The Department of the Interior also initiated an internal reorganization of MMS – the offshore regulator in 2010 was overseeing royalty collection from offshore oil and gas production, leasing, permitting, and environmental and safety oversight. Thus, the MMS was managing two conflicting priorities – revenue generation and regulatory oversight, creating conflicts of interest within the agency and incentives that undermined its environmental, safety, and enforcement priorities. The reorganization aimed to improve the independence and strength of the offshore regulator’s inspection capabilities. The current offshore regulator for the safe conduct of drilling and completion activities, established in October of 2011, is the Bureau of Safety and Environmental Enforcement.2Vizcarra, H. (2020, May 4). Deepwater Horizon Ten Years Later: Reviewing agency and regulatory reforms. Harvard Environmental and Energy Law Program. https://eelp.law.harvard.edu/2020/05/deepwater-horizon-ten-years-later-reviewing-agency-and-regulatory-reforms/
In May 2010, President Obama created the National Commission on the BP Deepwater Horizon Oil Spill and Offshore Drilling, initiating a process for more studied assessment of the causes of the disaster and preparation of recommendations for further reforms.3Vizcarra, H. (2020, May 4). Deepwater Horizon Ten Years Later: Reviewing agency and regulatory reforms. Harvard Environmental and Energy Law Program. https://eelp.law.harvard.edu/2020/05/deepwater-horizon-ten-years-later-reviewing-agency-and-regulatory-reforms/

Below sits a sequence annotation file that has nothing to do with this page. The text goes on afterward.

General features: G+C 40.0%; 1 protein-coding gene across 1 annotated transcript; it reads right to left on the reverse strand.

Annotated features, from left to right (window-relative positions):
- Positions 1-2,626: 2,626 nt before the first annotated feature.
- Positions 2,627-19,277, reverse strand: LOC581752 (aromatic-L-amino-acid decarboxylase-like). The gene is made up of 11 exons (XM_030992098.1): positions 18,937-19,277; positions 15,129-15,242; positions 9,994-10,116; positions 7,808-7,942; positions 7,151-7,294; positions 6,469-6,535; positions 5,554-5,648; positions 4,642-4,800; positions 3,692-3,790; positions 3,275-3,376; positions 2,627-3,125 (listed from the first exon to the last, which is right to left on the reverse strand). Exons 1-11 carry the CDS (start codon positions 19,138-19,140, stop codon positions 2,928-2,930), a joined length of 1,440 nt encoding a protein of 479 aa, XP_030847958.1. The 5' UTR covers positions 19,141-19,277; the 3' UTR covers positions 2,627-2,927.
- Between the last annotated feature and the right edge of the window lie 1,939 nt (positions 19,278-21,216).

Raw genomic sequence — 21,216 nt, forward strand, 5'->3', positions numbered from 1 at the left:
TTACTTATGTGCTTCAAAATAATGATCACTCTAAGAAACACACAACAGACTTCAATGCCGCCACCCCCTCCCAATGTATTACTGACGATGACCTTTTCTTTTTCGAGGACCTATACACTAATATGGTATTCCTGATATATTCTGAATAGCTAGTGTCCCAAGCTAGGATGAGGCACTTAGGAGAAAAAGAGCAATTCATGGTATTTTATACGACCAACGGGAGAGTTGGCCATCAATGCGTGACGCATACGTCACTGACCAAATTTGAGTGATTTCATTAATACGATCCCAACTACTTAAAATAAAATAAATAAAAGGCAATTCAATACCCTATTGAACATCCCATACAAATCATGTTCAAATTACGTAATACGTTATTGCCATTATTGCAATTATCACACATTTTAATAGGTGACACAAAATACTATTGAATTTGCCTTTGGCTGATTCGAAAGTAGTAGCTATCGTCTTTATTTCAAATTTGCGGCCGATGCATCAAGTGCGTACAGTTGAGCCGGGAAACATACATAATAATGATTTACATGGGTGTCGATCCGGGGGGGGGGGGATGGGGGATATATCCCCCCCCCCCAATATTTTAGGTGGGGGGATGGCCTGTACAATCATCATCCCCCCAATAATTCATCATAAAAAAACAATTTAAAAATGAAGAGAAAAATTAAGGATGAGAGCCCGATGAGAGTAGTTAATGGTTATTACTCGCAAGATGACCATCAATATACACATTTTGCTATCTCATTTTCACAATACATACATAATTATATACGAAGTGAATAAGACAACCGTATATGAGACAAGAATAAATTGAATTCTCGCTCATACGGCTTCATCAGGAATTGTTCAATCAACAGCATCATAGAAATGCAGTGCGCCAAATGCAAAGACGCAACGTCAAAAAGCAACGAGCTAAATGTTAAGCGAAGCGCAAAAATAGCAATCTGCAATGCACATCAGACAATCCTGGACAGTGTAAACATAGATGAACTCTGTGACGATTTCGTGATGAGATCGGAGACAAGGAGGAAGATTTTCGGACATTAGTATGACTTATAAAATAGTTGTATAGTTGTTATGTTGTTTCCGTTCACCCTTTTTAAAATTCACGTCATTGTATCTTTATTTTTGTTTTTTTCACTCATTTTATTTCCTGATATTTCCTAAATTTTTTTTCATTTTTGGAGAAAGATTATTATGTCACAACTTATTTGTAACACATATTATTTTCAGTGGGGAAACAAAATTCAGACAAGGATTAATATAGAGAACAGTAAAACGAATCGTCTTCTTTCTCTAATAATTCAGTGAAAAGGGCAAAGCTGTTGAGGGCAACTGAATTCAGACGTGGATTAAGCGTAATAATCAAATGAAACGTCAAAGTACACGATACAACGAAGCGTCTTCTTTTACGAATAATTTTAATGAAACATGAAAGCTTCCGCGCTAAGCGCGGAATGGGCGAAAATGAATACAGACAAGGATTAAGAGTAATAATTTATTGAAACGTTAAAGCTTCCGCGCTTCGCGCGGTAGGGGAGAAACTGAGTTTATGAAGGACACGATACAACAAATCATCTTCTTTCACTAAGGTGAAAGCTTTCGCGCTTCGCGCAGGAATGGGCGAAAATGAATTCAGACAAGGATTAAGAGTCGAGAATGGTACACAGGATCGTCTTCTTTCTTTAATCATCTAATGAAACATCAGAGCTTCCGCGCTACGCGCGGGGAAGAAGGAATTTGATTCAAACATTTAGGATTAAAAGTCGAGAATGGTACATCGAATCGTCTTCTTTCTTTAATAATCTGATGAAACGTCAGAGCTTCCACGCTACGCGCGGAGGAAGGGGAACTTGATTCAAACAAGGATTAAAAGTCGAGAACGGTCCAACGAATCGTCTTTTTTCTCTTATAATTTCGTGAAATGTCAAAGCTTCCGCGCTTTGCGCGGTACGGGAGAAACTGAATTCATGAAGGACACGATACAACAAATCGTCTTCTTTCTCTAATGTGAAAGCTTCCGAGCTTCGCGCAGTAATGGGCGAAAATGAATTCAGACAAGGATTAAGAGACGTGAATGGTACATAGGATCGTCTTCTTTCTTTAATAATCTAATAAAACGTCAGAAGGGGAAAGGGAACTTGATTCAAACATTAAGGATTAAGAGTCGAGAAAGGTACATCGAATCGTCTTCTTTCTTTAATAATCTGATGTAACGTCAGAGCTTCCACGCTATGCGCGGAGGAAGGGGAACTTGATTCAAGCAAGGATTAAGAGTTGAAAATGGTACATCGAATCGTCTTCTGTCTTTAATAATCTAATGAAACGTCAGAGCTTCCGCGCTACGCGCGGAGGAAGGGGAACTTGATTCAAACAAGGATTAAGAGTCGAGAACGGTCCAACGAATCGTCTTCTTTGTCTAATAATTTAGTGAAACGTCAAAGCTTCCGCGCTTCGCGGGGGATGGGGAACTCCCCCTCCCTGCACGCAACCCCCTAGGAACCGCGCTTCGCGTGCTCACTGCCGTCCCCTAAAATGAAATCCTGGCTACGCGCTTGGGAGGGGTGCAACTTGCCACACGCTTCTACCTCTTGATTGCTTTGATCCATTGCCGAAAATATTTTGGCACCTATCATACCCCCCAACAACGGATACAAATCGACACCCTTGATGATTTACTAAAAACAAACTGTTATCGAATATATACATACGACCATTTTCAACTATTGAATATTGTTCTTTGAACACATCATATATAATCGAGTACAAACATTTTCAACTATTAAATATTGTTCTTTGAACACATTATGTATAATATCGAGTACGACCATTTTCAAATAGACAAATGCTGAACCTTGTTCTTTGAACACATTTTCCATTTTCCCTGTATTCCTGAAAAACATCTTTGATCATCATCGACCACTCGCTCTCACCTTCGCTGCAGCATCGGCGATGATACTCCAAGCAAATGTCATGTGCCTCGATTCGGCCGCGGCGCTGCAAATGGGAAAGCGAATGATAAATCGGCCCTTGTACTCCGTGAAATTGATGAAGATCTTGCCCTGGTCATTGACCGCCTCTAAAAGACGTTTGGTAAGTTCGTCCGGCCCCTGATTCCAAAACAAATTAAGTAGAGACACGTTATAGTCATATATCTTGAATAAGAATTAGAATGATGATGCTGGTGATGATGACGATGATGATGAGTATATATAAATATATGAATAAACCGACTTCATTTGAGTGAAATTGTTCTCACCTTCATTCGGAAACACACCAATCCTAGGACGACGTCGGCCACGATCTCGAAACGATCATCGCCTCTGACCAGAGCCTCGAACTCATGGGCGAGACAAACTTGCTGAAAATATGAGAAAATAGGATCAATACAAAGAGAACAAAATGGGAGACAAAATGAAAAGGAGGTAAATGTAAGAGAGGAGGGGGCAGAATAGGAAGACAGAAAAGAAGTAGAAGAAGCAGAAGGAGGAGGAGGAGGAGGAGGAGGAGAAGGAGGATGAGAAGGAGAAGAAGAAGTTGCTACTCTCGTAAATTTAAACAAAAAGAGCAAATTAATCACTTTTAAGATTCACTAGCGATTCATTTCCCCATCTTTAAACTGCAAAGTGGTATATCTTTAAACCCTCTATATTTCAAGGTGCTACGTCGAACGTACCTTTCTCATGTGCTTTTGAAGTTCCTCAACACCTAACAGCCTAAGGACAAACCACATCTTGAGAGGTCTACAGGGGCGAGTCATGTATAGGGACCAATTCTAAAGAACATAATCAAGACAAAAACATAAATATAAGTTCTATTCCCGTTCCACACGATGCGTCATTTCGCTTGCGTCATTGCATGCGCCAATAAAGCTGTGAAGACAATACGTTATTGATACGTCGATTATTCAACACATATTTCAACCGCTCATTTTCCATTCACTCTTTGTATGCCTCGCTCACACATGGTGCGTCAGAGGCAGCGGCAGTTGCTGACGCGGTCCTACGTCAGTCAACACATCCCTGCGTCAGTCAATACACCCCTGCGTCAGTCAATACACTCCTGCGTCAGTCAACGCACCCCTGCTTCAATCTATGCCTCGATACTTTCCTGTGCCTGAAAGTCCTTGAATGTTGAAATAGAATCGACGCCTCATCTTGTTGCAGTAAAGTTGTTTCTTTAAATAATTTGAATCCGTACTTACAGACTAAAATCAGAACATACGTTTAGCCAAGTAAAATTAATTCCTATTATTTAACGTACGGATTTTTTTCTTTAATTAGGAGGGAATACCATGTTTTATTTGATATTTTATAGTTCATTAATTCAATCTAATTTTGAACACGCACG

Following these initial actions and completion of the 30-day review, the offshore regulator put a series of new safety measures in place. The most significant of these, the Safety Notice to Lessees and Operators (NTL) imposed new certification requirements, new requirements for blowout preventer systems and secondary systems, additional inspection and testing after well control events, and new well design, casing, and cementing requirements. The Safety NTL required operators to submit additional information about their blowout preventer systems, recertify the blowout preventers for floating drilling operations with an independent third party, and obtain independent third party verification that the BOP stack is designed for the specific equipment on the rig. Further requirements covered maintenance and availability of maintenance and inspection records. It mandated additional backup systems including remote intervention capabilities, safety systems, and new testing requirements.4Vizcarra, H. (2020, May 4). Deepwater Horizon Ten Years Later: Reviewing agency and regulatory reforms. Harvard Environmental and Energy Law Program. https://eelp.law.harvard.edu/2020/05/deepwater-horizon-ten-years-later-reviewing-agency-and-regulatory-reforms/
A number of other safety rules and environmental requirements soon followed and were imposed as a direct result of the Deepwater Horizon disaster. On October 12, 2010 the deepwater drilling moratorium was lifted but drillers were not allowed to resume drilling until they could show compliance with all new safety and environmental requirements.5Vizcarra, H. (2020, May 4). Deepwater Horizon Ten Years Later: Reviewing agency and regulatory reforms. Harvard Environmental and Energy Law Program. https://eelp.law.harvard.edu/2020/05/deepwater-horizon-ten-years-later-reviewing-agency-and-regulatory-reforms/
Drilling accidents have not been completely eliminated after the Deepwater Horizon incident. However, the new technology, safety measures, and environmental requirements as a consequence of the incident are important contributions to the “safe, well-controlled environment that one finds on virtually all deepwater rigs around the world.”6van Oort, E. (2016, October 16). What Deepwater Horizon gets right and wrong. https://www.chron.com/neighborhood/pasadena/news/article/What-Deepwater-Horizon-gets-right-and-wrong-9979158.php
Image Credits: National Oceanographic and Atmospheric Association; National Oceanographic and Atmospheric Administration; U.S. Chemical Safety and Hazard Investigation Board